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Sailing into the past off San Francisco.

The schooner Alma is added to the fleet at the Hyde Street Pier

IT'S LIKE WATCHING your kid graduate--finally." Standing on the rolling deck of the 1891 scow schooner Alma as it sails the bay, Bill Thomas smiles like a proud father. Even before becoming superintendent of the San Francisco Maritime National Historical Park, he had taken an almost parental interest in seeing the craft restored.

It began more than 30 years ago when, as a reporter for a local daily, Thomas wrote an article about the Alma while it was berthed in the south bay port of Alviso. The boat was decrepit, its decks were awash in muck, and it hadn't set sail in years. Thomas's story helped bring attention to the Alma's plight. In 1959 the state bought the schooner and then gave it, in 1977, to the National Park Service.

Until recently, the scow schooner had berthed in Sausalito, sailing only occasionally. But now the Alma has been fully restored and is open to the public for tours along with the rest of the maritime-park fleet at San Francisco's Hyde Street Pier.


At first glance, the Alma seems an ugly duckling in a fleet of swans--the four other ships here include the beautiful square-rigger Balclutha and the graceful schooner C. A. Thayer. But the value of the Alma lies not in its uncommon beauty but in its uncommonness. Like an endangered species, it is the last of a San Francisco breed.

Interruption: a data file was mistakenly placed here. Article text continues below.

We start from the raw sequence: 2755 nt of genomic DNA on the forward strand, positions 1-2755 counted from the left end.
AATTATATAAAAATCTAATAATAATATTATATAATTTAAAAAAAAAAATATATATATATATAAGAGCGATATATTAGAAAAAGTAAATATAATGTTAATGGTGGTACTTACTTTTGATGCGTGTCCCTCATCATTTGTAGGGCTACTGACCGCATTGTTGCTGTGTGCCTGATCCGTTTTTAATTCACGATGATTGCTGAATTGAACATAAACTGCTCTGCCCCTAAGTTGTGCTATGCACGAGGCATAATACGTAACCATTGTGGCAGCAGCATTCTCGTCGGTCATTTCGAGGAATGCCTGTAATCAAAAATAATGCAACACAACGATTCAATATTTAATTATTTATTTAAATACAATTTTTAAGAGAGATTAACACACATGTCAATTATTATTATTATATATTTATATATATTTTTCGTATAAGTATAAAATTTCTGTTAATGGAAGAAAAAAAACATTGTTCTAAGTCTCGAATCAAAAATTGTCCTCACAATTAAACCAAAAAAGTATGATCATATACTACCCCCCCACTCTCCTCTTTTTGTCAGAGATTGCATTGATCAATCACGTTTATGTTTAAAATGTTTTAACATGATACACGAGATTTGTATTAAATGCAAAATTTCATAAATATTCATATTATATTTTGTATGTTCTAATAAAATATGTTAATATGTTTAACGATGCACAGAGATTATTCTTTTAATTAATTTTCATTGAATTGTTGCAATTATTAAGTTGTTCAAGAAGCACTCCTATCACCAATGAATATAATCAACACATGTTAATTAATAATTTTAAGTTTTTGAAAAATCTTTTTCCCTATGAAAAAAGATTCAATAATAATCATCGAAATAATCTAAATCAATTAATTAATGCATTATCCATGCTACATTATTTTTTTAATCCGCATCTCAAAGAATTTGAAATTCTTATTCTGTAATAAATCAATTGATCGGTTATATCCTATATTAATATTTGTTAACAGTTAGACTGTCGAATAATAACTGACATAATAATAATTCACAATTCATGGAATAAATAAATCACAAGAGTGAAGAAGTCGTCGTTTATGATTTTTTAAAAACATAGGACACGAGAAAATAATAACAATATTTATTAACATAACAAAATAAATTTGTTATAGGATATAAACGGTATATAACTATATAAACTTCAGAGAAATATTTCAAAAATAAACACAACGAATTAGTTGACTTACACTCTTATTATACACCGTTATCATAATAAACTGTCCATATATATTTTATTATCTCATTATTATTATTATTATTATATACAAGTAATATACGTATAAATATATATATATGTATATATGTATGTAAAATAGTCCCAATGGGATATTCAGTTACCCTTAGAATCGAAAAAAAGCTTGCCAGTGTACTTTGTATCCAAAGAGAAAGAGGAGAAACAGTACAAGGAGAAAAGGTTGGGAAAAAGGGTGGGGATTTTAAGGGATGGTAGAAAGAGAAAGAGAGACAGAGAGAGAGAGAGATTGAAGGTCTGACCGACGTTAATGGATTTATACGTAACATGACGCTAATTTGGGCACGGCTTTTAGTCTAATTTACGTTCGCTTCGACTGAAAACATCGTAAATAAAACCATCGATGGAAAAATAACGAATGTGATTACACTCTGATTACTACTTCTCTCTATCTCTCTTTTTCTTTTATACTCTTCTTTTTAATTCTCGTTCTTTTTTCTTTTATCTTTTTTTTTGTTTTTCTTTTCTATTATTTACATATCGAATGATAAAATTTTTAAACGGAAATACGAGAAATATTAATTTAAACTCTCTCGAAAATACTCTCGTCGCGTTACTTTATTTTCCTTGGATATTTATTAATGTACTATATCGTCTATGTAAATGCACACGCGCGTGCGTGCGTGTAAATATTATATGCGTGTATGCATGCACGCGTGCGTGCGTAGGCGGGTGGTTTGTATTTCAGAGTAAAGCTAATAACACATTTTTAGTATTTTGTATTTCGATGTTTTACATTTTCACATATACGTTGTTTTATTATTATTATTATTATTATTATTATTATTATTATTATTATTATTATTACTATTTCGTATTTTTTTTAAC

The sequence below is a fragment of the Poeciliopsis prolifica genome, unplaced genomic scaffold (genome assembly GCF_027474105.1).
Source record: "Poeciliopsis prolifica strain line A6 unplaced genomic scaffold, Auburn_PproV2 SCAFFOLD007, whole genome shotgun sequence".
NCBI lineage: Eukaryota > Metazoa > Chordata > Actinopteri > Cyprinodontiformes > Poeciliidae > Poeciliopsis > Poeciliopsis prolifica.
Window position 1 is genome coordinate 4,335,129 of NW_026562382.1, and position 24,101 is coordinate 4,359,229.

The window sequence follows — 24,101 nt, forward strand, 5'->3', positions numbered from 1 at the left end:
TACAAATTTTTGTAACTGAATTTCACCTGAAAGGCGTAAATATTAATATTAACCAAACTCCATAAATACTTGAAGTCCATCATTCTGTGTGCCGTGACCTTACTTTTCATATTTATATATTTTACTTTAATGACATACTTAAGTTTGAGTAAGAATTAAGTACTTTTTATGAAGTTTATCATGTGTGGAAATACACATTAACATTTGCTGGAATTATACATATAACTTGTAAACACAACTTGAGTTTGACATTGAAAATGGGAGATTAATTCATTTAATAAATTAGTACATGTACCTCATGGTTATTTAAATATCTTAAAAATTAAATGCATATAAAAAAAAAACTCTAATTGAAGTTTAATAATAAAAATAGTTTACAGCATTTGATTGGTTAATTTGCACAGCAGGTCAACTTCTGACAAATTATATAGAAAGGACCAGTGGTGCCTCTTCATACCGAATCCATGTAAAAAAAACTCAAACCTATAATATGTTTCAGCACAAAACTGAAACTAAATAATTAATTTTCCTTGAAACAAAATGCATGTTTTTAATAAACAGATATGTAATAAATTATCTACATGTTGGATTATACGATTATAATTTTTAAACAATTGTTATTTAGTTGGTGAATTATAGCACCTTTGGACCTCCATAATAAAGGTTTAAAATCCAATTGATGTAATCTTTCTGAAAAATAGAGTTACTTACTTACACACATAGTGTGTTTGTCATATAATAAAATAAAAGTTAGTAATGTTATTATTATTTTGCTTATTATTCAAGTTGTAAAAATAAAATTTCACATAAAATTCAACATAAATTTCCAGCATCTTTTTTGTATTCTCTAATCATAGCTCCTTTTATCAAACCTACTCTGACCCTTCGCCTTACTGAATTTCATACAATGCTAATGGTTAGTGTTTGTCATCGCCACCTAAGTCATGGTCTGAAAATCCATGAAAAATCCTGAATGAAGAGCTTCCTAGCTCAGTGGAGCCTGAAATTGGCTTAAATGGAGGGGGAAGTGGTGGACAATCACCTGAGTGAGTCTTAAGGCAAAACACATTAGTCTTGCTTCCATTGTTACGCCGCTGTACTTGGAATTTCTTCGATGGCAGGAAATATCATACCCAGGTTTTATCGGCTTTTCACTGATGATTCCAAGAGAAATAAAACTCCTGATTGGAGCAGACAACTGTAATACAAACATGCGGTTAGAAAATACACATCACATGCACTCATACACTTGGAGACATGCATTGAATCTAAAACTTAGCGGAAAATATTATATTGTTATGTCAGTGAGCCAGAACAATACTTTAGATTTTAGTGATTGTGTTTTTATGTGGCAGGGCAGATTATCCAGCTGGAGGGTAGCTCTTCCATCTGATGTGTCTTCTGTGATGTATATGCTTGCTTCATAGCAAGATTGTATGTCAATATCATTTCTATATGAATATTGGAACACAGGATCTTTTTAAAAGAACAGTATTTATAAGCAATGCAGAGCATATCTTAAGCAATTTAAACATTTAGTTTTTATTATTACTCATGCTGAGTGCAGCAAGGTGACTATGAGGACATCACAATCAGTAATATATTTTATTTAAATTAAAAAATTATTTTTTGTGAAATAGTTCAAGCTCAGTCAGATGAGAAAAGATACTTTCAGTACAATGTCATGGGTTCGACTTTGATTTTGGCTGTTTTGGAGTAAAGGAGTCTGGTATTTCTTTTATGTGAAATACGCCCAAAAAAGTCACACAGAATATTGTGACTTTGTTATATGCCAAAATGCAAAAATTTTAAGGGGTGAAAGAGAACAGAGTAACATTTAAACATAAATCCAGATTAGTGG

As early as the 1860s, scores of similar little scow schooners were working the bay. They brought grain in from the Stockton area, hay from Petaluma, sacks of salt up from Alviso, and bricks down from San Rafael that were used to rebuild San Francisco after the 1906 earthquake. With their flat bottoms, these boats could navigate far up shallow bay fingers and rest on the mud at low tide for loading. Boxy scow hulls made them simple and inexpensive to build, and the rigging made them practical to operate--a three-man crew could sail one. When a schooner's large, open deck was piled high with a cargo like hay bales, the crew could raise the booms over the load and extend the steering wheel, while the helmsman navigated atop a platform.


At the Hyde Street Pier, you can stroll on board the Alma for a guided tour or you can pitch in and help with ongoing maintenance. All winter, volunteers are needed to scrape, paint, and repair rigging. To participate, call the volunteer coordinator at (415) 556-1613. The Hyde Street Pier is open 10 to 5 daily; admission to all ships is $3, $1 ages 12 through 17. For a schedule of ship tours and other park events, call 556-3002.
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Title Annotation:San Francisco, California
Author:Finnegan, Lora J.
Date:Jan 1, 1993
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